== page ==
As pickup trucks continued to get produced and purchased, people found more uses for them, and they spread beyond the farm. Chevy’s Canopy Express body style, for instance, was perfect for vendors who wanted to bring their wares on the go. The canopy roof and side curtains protect the seller’s wares from the elements but are easy to open up for access to the goods in the bed. On the mechanical side, the truck is powered by a 79-horsepower inline-six engine, has a three-speed manual transmission with rear-wheel drive, and features a new standard feature: four-wheel hydraulic brakes.

#3. 1946 Dodge Power Wagon

Of course, we all know that the story of the pickup truck is one of constantly increasing power. A big step on that journey is the advent of four-wheel drive, which made its debut as a factory-installed feature on the Dodge Power Wagon (any 4WD pickups that came before had been modified by third parties). Like so many technological advancements, we have the military to thank for this one. The Power Wagon was a one-ton truck built for the war effort, followed by the Willys-Overland Jeep pickup in 1947. This technology had made its way to civilian trucks by the late 1950s, with plenty of manufacturers offering four-wheel drive as an option on their pickups.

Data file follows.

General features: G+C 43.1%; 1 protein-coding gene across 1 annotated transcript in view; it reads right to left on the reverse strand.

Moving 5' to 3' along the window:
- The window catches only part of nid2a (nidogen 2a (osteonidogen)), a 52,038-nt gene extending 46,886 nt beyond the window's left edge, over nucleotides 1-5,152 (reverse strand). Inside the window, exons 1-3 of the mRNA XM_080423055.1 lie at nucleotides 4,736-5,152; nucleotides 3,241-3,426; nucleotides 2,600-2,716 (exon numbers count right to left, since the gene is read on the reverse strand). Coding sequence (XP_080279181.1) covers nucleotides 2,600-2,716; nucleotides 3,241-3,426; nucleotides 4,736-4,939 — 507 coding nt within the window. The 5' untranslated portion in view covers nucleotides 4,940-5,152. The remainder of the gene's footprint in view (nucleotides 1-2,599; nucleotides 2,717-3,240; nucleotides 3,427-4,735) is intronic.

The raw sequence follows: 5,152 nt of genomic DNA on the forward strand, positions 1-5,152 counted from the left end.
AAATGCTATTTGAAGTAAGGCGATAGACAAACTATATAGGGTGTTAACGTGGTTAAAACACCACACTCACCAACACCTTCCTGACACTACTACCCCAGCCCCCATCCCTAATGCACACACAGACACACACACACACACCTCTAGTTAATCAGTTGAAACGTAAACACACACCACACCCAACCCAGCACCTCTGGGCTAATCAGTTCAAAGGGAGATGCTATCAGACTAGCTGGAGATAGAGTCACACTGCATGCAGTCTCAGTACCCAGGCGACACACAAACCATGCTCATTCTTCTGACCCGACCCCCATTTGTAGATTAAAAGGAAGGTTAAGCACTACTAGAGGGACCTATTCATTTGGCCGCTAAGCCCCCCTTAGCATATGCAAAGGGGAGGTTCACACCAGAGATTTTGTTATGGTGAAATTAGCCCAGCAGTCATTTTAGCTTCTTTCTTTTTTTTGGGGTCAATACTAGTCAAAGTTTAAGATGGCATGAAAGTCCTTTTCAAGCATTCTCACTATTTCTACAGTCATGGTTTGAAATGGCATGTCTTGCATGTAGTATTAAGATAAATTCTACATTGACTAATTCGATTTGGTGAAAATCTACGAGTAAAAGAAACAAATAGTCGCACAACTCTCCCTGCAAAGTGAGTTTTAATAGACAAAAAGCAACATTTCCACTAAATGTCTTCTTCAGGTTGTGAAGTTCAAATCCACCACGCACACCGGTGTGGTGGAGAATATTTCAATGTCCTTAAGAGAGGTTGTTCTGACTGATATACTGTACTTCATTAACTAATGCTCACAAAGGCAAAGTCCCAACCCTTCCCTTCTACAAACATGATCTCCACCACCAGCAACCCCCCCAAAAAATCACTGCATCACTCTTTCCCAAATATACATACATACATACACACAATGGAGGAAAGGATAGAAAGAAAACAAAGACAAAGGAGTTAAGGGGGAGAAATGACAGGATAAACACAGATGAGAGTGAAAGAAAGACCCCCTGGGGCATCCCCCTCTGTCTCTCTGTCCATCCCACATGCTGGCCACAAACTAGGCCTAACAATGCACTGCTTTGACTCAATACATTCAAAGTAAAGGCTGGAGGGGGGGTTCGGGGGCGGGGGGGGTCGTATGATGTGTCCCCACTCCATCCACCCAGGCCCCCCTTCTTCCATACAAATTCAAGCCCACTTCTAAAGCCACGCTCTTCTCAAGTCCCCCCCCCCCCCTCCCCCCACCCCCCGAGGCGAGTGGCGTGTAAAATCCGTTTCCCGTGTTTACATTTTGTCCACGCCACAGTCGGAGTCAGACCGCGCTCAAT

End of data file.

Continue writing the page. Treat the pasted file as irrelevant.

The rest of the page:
#4. 1955 Chevrolet Cameo Carrier

Workers and soldiers have always appreciated pickup trucks for their utilitarian function, but as time went on, the appeal of this body style began to spread. As suburban homeowners started considering getting trucks, they wanted more than just horsepower and a voluminous bed: they wanted all that in a sleek and stylish package. Chevy’s 1955 Cameo Carrier was more than willing to meet this demand, with a smooth fiberglass body, a two-tone paint job, and plenty of shiny chrome accents that made it look less like a tool designed for hard work and more like a hotrod designed to make an entrance. The interior offered more luxury as well, with dual sun visors, armrests, and stylish upholstery that matched the exterior. The model’s success influenced other automakers, including Ford and Dodge, to make their own smooth-sided pickups.